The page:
Much more than a simple musical phenomenon, electro chaabi is a salutary discharge for a youth haunted by the shackles that the Egyptian society imposes. Electro Chaabi a new kind of music that combines pop, electronic music and freestyles chanted in a quasi-rap style. The idea: to combine the sounds and the styles into a frenzy with only one aim: to blow the roof off!
Victims of corruption and social segregation, the youth of the poorer neighbourhoods exorcize their strife by partying.
Under tents, lit up multi-coloured balls hang as decoration, dozens of dancers carry out spectacular performances in a setting worthy of a Bollywood film. The lyrics, sung back by the crowd would shock anyone stuck in the thought that Egypt is a strict conservative, religious country; “I took the road to damnation by damnation,” or: “You made me drink till I was drunk! I was completely wasted when you brought me back to my father. You found it funny but I got the biggest smack of my life!”
Although the party has the allure of a festival or a spring break, this scene actually takes place during a wedding. The attendees are under thirty, represent the majority of the population, and literally take weddings hostage; often making them lose any resemblance to a family or religious festivity.
From the district of Imbaba to the district of Matariya, each area has its star. Islam Chipsy, the Jimmy Hendrix of the synthesizer reinvents psychedelic trance, revolutionizing the very concept of oriental music. Chispy financially supports his entire family, having had to grow up fast, at 24, he already has the responsibility of a patriarch.
DJ Wezza is a pioneer in his field, and has put together an incredible musical team around him. Today, his group incarnates the voice of celebrations with light and funny songs. At his side, are the rappers Oka and Ortega, seductive handsome young men, often harassed by hundreds of groupies on their facebook accounts and mobile phones.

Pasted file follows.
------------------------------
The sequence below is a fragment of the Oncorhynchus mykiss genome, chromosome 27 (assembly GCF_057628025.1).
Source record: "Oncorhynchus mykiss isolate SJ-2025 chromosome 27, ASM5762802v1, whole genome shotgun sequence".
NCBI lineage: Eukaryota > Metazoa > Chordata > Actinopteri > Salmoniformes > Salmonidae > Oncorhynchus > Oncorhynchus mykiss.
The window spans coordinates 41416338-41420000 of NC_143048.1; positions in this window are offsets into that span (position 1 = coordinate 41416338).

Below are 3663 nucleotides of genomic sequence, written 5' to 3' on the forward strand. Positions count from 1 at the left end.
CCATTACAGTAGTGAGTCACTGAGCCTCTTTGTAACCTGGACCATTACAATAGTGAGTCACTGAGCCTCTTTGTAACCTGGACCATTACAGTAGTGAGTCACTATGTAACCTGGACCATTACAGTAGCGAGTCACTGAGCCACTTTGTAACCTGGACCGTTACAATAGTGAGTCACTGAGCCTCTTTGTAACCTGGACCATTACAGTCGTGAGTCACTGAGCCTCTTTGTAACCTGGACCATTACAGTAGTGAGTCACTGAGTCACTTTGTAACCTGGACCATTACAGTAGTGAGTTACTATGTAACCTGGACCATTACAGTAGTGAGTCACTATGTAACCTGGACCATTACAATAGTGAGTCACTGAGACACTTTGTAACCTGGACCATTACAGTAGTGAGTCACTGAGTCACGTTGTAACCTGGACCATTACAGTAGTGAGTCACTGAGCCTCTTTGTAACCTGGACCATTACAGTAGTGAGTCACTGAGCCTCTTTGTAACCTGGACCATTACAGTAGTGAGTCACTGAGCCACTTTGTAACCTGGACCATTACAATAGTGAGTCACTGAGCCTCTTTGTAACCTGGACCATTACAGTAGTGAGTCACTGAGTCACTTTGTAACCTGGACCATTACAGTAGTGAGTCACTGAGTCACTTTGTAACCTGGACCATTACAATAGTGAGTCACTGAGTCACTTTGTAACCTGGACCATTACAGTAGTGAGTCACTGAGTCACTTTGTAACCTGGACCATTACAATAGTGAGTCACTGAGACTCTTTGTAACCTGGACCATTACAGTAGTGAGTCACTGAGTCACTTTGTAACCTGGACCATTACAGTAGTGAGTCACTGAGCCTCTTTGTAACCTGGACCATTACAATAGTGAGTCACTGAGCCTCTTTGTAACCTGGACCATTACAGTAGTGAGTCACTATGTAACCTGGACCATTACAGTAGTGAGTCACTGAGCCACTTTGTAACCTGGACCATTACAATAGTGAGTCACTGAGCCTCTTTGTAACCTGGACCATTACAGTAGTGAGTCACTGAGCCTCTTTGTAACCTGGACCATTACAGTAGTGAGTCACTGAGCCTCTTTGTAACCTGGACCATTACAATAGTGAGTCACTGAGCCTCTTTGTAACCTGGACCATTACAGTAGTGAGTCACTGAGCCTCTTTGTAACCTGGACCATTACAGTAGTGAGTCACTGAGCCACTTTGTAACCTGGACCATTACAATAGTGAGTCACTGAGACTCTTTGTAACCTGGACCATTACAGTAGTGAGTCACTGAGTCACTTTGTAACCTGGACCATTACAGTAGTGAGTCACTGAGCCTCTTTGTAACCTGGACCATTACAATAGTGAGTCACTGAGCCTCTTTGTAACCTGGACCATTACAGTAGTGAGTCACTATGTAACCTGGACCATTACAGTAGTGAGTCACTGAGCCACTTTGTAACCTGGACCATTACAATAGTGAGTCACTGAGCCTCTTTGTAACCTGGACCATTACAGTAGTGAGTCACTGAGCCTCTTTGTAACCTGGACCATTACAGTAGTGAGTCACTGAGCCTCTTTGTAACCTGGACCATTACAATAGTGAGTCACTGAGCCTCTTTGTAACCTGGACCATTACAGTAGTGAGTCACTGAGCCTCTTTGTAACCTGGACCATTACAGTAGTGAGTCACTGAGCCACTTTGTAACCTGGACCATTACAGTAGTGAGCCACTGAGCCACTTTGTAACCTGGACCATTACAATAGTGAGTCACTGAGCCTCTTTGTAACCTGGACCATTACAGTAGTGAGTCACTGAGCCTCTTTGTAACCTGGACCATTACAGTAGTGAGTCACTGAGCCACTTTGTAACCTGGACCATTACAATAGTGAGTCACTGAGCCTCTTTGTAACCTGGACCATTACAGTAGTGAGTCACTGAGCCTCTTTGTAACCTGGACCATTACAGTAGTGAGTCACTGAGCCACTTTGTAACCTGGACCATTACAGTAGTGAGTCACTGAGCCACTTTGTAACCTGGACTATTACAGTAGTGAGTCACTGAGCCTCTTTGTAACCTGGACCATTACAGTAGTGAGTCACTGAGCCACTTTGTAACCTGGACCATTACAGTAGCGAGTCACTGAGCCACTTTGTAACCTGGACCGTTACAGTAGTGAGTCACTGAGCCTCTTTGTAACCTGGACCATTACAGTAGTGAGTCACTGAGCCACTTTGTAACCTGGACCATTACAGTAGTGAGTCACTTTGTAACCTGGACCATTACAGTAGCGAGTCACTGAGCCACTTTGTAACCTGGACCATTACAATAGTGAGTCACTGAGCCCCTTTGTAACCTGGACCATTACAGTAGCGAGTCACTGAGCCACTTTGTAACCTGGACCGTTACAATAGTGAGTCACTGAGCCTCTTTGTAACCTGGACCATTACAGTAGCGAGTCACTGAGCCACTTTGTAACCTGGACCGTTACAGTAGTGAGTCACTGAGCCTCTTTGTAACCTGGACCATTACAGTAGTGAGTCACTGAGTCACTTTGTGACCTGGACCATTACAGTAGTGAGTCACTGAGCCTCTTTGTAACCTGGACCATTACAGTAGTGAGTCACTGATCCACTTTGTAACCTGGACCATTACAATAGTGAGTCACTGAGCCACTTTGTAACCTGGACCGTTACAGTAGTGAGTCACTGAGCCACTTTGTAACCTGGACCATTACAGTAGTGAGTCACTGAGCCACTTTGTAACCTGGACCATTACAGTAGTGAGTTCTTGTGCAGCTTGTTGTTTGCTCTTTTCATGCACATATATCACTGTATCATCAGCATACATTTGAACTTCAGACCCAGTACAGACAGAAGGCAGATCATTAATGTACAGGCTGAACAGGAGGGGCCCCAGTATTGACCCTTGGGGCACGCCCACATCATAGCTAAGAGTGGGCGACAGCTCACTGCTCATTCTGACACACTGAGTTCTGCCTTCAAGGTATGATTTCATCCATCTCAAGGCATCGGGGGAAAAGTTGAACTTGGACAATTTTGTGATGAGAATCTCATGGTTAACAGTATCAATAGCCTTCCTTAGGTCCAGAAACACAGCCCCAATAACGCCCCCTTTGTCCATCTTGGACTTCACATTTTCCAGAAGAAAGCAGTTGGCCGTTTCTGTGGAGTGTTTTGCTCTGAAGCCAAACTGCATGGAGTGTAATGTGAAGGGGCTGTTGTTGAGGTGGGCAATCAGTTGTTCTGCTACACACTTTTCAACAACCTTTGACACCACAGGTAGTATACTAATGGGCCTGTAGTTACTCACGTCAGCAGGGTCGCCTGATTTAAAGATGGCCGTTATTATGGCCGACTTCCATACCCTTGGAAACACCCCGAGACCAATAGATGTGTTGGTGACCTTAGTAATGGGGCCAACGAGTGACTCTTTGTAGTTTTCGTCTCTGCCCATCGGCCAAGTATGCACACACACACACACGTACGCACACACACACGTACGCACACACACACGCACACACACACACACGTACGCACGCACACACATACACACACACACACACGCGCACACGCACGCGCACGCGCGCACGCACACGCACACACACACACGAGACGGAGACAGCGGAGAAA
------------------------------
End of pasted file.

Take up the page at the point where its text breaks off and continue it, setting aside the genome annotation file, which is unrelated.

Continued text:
MC Sadate and Amr Haha personify the political conscience of a disinherited youth. They preceded the Revolution with their revolutionary anthems. For several years now, they have used their music to denounce political and social injustices, police corruption and discrimination.
Through the life of these musicians, one discovers an Egyptian youth who, in spite of its extreme poverty is open to the world. They upload their electronic music and make themselves known via facebook and youtube. Many of their live performances are filmed on mobile phones and uploaded, going viral online.
Our heroes remain stars without copyrights and live on the modest performance fees that they receive when playing at a wedding. Recently, a lot of interest has been show towards them on an international level: Sadate, Amr Haha and Islam Chipsy are invited to play at Marseilles, European capital of culture in 2013. The film will follow them on their path to recognition.